One of my patients recently asked if they could return their tablets back to stock as they had decided not to make the swap as initially planned. Of course, the tablets could not be returned, and it’s a couple of hundreds of pounds down the tube. The patient was not to blame for this. Why should a tablet be worth more than the currency of gold?
In fact, unanimously high cost drugs top all other medical and/or surgical care available to date. There is nothing more informative than a graph where the trend is on the up and up.
Whilst, Jo blog thinks about the present, the world is definitely moving on.
This is bigger than Trump, Brexit, and yo-yoing oil prices, and it’s happening right in front of our own eyes.
At this rate, is future healthcare sustainable?
Mult Scler Relat Disord. 2019 Nov 9;38:101514. doi: 10.1016/j.msard.2019.101514. [Epub ahead of print]
The impact of diagnostic criteria and treatments on the 20-year costs for treating relapsing-remitting multiple sclerosis.
To assess whether the introduction of the new diagnostic criteria and disease modifying therapies (DMTs) is associated with higher cost for treating multiple sclerosis (MS).
This is a regression-based quasi-experimental study employing interrupted time series analysis, including data from 2229 patients (age 42.1 ± 11.2 years; female 63.34%), with incident diagnosis of relapsing remitting MS (RRMS) and followed up from 1997 to 2017, extracted from the database of the MS Clinical Care and Research Centre of the Federico II University Hospital of Naples (Italy). Annual healthcare costs for DMT (e.g., prescription, staff involved in DMT administration) and management (e.g., neurological consultations, other consultations related to DMT safety, MRI, laboratory exams), were calculated and inflated to the most recent value.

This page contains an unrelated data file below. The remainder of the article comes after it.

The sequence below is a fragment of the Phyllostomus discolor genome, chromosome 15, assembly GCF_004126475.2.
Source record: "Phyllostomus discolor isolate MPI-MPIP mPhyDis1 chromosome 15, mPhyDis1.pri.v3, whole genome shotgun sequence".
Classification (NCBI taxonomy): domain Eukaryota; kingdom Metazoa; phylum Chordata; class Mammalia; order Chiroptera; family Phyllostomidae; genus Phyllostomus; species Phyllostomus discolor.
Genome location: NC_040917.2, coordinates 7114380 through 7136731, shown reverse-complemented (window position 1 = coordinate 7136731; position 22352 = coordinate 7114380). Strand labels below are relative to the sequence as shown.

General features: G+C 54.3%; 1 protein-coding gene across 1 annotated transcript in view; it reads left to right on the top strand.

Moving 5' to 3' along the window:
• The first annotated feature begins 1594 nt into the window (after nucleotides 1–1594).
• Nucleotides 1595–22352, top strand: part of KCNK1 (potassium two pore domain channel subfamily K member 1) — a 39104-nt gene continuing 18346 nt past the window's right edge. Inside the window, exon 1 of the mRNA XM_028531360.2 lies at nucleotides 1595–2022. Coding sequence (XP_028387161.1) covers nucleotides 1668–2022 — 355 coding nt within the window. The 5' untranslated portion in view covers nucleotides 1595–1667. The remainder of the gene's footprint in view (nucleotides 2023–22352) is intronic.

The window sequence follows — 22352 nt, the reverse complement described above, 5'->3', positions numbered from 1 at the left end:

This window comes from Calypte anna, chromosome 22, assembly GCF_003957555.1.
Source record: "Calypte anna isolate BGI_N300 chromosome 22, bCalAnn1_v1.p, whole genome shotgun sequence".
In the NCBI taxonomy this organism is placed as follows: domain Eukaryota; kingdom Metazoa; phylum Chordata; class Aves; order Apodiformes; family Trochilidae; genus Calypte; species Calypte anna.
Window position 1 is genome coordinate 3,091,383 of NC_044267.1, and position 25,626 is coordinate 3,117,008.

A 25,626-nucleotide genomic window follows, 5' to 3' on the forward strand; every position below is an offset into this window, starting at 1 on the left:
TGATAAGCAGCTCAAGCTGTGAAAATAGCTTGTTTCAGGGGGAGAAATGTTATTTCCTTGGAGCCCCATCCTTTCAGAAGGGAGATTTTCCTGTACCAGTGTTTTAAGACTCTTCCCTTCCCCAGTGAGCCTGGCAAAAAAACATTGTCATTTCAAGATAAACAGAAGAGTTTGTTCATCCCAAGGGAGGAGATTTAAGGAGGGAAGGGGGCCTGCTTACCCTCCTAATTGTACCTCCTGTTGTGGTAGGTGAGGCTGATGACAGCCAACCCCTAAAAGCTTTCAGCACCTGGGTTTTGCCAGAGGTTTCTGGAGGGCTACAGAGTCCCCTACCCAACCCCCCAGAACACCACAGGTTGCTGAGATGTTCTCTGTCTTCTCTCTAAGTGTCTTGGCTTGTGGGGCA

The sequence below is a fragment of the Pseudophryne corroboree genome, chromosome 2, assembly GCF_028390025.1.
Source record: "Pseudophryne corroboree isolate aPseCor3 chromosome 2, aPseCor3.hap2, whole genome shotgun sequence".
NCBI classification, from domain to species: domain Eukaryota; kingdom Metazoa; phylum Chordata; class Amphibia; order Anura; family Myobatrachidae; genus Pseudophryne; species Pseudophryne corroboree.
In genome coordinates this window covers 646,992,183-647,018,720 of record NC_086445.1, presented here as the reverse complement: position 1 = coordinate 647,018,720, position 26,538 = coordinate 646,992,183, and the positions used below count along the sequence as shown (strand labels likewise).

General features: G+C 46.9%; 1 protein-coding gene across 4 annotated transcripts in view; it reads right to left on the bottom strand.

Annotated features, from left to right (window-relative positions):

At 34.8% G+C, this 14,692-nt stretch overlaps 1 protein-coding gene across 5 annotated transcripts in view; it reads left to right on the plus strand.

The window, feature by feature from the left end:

Annual costs per patient for DMT prescription and management were not affected by the introduction of 2001 and 2005 criteria, but decreased by 0.4% after the introduction of 2011 criteria (PD= -0.4%; 95% C.I. -0.7%/-0.0%; p = 0.023). Annual costs per patient increased by 11.2% after the introduction of Natalizumab in 2007 (PD= 11.2%; 95% C.I.= 9.4%/13.0%; p <0.001), by 10.9% after the introduction of tablets in 2011 (Fingolimod, Teriflunomide and Dimethyl Fumarate) (PD= 10.9%; 95% C.I. 9.2%/12.7%; p<0.001), and by 10.7% after the introduction of Alemtuzumab in 2015 (PD= 10.7%; 95% C.I. 9.0%/12.4%; p< 0.001).
DMTs remain the main responsible for increased medical direct costs in MS, whilst improved diagnostic skills and subsequent patient profiling can at least in part mitigate costs for MS treatment and management.